Have you ever been sitting cross-legged (or in the â€œlotus positionâ€) in your living room, humming a single note to yourself, with incense smoldering and a vision of the Dalai Lama floating in your head … only to have your roommate walk in and say, â€œWho am I living with? A Buddhist monk?â€
Itâ€™s safe to say this isnâ€™t a common occurrence for most of us (unless you really do happen to live with a monk). Â And youâ€™re probably scoffing at the scenario, deeming it â€œhippie nonsense.â€
But for me, itâ€™s a dream â€“â€“ a vision of what Oprah would call the â€œideal self.â€ Itâ€™s an idea (albeit exaggerated) of something I hope to one day have the courage to do daily.
And itâ€™s something I hope, one day, wonâ€™t be considered taboo and reserved for your â€œeccentricâ€ Aunt Lily Flower who carries around Tibetan peace flags and insists Tofurky be served at Thanksgiving dinner.
Someday, I hope meditation â€“â€“ and Eastern medicine as a whole â€“â€“ will be a more prevalent and socially acceptable part of our daily lives.
And I know, I know. Thatâ€™s still probably not enough to convince you. When we hear the word â€œmeditation,â€ we think â€œcrazy,â€ or â€œweirdoâ€ or â€œMadonna, after she took up Kabbalah.â€
Because really, who sits around for an extended period of time with the sole intent of literally doing, and thinking, nothing.
I mean, I would still be skeptical too if it werenâ€™t for one unusually progressive high school psychology teacher who taught me, years ago, just how beneficial the act of meditation can be to our well-being.
But, since high school, Iâ€™ve sort of given it up. Mostly, because I didnâ€™t want my freshman year roommate thinking I was certifiably insane. Sitting on your lofted bed and drinking out of a handle of vodka is completely socially acceptable in college. But meditating?
Once again: Madonna crazy.
A few days ago, however, I stumbled across a Forbes article that rekindled my interest in the Eastern art of meditation.
The article was called â€œEat, Smoke, Meditate: Why Your Brain Cares How You Cope,â€ and it cited several recently validated studies (even from Harvard and Yale!) that showed a correlation between excessive â€œmind-chatterâ€ and unhappiness. The consensus of the studies confirmed: The less time you spend unconsciously worrying, the happier and more mentally content you are.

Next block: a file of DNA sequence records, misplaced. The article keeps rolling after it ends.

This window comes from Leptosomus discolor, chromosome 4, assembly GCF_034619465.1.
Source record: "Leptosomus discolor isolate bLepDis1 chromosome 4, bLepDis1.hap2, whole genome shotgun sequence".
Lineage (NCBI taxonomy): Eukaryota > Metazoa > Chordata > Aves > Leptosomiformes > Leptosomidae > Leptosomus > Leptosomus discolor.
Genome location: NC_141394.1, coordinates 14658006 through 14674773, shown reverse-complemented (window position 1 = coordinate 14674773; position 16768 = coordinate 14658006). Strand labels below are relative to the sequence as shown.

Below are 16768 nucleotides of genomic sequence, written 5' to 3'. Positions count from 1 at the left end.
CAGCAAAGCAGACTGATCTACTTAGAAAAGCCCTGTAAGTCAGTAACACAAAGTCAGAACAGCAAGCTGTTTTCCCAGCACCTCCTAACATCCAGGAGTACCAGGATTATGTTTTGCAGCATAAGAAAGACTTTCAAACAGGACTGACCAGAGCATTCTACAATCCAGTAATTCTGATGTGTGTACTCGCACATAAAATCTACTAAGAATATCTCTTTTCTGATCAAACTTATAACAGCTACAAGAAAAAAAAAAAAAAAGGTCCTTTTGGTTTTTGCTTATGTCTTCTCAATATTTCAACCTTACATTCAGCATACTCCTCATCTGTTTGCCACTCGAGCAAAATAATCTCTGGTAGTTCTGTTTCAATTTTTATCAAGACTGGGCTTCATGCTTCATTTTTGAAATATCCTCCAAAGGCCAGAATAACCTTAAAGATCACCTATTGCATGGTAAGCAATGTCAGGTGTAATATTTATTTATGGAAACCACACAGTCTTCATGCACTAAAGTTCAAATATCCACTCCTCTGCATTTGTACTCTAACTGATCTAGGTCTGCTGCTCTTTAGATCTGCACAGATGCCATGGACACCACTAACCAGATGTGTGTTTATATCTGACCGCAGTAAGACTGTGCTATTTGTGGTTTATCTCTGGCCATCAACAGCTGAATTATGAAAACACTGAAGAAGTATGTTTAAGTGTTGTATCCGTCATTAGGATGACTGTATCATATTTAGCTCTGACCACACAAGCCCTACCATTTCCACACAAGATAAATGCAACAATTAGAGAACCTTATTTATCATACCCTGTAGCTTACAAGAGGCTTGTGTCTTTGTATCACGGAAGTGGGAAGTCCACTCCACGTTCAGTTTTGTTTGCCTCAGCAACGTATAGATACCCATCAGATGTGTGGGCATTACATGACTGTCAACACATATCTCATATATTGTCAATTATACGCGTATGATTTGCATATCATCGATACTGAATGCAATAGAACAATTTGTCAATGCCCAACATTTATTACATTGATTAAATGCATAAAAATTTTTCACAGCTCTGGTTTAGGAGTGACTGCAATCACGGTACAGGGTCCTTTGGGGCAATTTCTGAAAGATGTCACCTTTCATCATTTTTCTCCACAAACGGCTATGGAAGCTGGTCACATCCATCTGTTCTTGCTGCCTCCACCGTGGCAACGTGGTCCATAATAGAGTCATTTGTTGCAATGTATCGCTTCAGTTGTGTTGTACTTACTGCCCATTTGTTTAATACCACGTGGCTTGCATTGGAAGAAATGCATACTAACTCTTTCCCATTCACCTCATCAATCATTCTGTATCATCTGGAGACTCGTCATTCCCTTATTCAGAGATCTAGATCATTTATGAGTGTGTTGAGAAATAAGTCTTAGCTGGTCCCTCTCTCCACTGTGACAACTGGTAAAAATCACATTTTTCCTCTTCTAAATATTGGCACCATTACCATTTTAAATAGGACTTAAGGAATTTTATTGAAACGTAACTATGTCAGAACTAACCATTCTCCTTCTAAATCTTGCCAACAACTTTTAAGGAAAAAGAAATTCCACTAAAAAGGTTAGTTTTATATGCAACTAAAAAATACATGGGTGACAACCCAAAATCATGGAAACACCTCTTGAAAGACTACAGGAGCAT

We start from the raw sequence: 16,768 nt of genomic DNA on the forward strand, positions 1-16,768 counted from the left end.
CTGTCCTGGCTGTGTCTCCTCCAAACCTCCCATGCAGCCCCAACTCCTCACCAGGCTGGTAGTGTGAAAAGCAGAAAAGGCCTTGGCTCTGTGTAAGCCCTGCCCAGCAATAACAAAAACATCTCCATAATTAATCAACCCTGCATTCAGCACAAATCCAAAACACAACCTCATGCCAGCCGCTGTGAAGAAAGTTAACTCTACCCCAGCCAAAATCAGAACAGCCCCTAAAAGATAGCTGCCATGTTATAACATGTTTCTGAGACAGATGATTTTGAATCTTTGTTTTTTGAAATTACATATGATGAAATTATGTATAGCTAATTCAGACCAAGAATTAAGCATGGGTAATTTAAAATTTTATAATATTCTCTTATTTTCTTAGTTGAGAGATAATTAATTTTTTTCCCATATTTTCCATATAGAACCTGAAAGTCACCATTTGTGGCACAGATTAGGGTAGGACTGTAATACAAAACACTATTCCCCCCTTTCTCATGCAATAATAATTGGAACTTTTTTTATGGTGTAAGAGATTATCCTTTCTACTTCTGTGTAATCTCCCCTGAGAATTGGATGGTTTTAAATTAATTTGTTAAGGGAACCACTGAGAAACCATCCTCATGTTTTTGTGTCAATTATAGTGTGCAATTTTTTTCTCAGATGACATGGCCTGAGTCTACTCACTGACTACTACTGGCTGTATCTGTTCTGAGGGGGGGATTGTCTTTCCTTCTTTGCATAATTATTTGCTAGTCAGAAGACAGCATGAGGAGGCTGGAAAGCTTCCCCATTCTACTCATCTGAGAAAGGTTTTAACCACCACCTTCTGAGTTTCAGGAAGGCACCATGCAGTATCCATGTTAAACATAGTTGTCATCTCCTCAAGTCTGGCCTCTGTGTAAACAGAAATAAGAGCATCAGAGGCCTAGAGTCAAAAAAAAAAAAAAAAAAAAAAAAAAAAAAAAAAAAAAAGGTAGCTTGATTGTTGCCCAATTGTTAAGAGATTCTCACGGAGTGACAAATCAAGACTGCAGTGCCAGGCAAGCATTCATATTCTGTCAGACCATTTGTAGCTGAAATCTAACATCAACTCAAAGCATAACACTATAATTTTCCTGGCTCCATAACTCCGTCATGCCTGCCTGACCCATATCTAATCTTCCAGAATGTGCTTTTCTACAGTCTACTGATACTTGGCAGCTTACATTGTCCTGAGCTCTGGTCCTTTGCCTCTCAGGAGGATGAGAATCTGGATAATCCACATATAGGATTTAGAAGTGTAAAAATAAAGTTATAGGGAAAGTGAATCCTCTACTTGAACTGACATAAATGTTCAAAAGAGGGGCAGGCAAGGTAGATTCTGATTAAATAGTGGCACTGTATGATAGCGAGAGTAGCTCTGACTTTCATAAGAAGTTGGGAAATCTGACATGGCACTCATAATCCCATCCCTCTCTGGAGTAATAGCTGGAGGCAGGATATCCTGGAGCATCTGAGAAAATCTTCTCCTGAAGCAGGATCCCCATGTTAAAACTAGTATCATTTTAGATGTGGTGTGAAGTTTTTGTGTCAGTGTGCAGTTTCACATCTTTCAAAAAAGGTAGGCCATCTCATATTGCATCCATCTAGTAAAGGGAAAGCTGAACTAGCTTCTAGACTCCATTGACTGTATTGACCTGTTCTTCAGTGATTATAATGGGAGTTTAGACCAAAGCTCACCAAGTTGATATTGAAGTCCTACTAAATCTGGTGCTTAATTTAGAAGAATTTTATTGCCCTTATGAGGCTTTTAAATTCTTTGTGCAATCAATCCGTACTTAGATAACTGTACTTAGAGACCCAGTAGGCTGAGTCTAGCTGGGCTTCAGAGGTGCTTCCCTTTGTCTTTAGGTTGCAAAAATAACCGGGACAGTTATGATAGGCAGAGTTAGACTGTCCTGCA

Thatâ€™s not to say, of course, meditation urges you not to think â€“â€“ it just recognizes the difference between constructive thought process and destructive, stress-inducing thoughts.
The article also cites different studies done on the â€œmeâ€ centers of the brain. Essentially, theyâ€™re parts of the brain that are, according to the article, â€˜â€™not active when weâ€™re doing high-level processing, but when weâ€™re drifting about in â€˜self-referentialâ€™ thoughts (read: when our brain is flitting from one life-worry to the next).â€
So it seems that when our brainâ€™s â€œmeâ€ center is active, despite what the name may imply, we arenâ€™t helping ourselves out at all. In fact, weâ€™re causing negative, stress hormones to be released.
But when we meditate, or consciously spend a short amount of time focusing on nothing, we train our minds to stop relying on the â€œmeâ€ center, and rather, learn to think clearly, in the moment and without the distractions of mind wandering and self-doubt.
And really, who wouldnâ€™t want that?
Obviously, Iâ€™m far from an expert on meditation, and thereâ€™s still a lot Iâ€™d like to learn about it. But I hope others can look past the stigma associated with it (at least slightly) and realize that just because itâ€™s not a common practice, and a lot of people think itâ€™s pointless, thereâ€™s a chance it could do some good.
Next time youâ€™re feeling stressed, donâ€™t be ashamed to dim the lights, turn on your fave Hare Krishna jam, and attempt to think about absolutely nothing.
Donâ€™t even think â€“â€“ just be. Your roommates may think youâ€™re crazy, but Gandhi will think youâ€™re the beesâ€™ knees.
_Editorial Editor Colleen McSweeeney is a junior journalism major. Her column appears Tuesdays in the Collegian. Anyone else who thinks meditating is the â€˜beesâ€™ kneesâ€™ can send feedback to firstname.lastname@example.org. _